Further, for the Romantics, this fall is one of ‘buffoonery.’ German Romantic irony was defined through a constellation of concepts, including, in addition to buffoonery, humour, wit and satire. The joke or Witz undoes the mastery of the subject, as laughter and nonsense disrupt logic and sense. Irony is related to buffoonery not just because subjective mastery is undermined; buffoonery falls, enjoys the humour of the fall, laughs from on high at the falling buffoon, and remains implicated in the fall. One can never master the ironic process, never recognise or stand above one’s finitude: ‘Irony is the clear consciousness of eternal agility, of an infinitely teeming chaos’ (Schlegel). The minute we see ourselves as other than what has fallen, as beings who can overlook and describe the fall, we fall further into smug self-recognition: ‘One can only become a philosopher, not be one. As soon as one thinks one is a philosopher, one stops becoming one’ (Schlegel). Irony must recognise that we can never overcome singular viewpoints and achieve a God-like point of view; we are always subject to a cosmic joke. For any idea we have of our selves or our world will be part of a process of creation and destruction that we can neither delimit nor control. If humour often relies on a feeling of superiority or elevation above life’s misfortunes, irony recognises – but never fully realises – the implication of all life in this chaos. The ironic attitude must not just take a delight in seeing the clown slip on a banana skin; it must not just laugh at this fall from human coordination into an animal or thing-like buffoonery. It must recognise that we are all part of this falling; we are always dupes and effects of a life with a power well beyond our control and recognition.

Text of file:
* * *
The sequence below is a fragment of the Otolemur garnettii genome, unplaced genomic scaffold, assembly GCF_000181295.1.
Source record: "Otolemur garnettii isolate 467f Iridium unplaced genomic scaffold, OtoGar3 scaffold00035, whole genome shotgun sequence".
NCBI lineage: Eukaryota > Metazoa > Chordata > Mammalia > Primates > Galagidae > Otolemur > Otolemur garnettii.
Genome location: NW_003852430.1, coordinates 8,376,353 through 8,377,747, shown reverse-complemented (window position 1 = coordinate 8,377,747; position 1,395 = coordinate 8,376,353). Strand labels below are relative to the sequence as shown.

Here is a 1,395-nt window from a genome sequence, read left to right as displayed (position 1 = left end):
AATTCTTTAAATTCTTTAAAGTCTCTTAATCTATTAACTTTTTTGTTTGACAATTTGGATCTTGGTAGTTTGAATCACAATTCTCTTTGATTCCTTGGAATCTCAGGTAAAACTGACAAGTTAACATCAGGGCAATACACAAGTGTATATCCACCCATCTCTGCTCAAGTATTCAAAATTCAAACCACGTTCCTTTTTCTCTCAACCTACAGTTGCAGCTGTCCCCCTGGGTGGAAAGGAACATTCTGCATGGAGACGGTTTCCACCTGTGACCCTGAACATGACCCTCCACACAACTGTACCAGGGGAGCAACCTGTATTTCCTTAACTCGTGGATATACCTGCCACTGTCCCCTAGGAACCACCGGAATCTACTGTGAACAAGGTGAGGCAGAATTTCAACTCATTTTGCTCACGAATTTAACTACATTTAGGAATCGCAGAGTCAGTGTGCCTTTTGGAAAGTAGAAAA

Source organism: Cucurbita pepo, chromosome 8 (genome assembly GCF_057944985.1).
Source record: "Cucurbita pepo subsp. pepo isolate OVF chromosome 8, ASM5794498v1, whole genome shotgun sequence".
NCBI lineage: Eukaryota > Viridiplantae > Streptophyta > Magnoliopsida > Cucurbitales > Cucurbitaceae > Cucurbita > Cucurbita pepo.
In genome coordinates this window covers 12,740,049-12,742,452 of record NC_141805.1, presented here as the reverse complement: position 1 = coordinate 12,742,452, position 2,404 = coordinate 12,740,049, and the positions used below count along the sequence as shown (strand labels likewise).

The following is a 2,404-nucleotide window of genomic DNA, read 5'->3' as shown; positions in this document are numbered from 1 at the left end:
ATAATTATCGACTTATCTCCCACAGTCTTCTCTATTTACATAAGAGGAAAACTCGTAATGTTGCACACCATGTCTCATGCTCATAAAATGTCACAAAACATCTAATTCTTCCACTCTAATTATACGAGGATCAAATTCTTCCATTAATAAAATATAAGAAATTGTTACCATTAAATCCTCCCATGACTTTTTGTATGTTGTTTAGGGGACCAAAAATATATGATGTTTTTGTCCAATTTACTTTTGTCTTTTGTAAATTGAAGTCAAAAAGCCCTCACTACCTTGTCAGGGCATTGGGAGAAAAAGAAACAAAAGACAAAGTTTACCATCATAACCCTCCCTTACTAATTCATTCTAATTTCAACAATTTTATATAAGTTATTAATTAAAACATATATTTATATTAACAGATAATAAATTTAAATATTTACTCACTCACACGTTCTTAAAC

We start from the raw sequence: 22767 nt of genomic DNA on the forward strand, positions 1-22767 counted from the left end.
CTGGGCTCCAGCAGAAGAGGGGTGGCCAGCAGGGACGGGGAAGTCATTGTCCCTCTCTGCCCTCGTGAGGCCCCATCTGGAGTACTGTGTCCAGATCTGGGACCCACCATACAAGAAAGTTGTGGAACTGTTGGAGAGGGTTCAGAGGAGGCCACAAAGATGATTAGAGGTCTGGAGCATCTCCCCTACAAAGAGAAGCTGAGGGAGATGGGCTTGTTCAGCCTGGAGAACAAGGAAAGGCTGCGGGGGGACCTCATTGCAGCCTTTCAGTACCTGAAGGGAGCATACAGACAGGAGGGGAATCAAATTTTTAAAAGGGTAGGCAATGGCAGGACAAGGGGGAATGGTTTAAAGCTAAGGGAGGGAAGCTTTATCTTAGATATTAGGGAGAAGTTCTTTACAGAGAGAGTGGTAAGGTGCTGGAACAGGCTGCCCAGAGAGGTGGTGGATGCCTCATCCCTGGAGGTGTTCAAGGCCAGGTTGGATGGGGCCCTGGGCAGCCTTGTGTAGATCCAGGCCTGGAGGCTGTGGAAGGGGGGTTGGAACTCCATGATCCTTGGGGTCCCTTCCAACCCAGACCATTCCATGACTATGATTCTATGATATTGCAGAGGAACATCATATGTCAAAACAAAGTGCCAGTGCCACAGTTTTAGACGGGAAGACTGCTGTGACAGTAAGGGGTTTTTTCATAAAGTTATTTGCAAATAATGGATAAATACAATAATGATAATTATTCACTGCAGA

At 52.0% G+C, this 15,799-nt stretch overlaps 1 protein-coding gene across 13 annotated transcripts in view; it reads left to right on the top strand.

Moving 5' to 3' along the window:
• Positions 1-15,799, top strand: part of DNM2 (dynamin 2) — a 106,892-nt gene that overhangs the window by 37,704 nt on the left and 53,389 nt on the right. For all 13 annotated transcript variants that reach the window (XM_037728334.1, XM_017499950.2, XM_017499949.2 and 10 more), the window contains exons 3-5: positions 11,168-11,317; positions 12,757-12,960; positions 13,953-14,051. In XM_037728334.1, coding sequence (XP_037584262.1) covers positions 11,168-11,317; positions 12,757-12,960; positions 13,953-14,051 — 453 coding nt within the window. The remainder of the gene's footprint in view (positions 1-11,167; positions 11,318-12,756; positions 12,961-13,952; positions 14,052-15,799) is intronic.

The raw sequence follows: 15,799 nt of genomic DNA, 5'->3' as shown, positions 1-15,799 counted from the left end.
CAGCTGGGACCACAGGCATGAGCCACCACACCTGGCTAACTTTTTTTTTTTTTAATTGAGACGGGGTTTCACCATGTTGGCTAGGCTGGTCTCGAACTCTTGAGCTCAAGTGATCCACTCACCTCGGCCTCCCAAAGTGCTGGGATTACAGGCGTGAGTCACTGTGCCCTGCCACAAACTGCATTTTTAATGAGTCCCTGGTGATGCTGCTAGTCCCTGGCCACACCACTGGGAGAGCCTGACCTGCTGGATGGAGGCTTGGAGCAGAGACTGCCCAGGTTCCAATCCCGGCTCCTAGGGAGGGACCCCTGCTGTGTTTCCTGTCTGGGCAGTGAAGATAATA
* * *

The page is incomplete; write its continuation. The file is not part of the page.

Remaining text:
This brings us to the heart of irony and dialogue. To acknowledge poeisis is to acknowledge that the creativity of life can never be encompassed or reflected in an overarching point of view. Conscious activity is never at one with the forms it creates.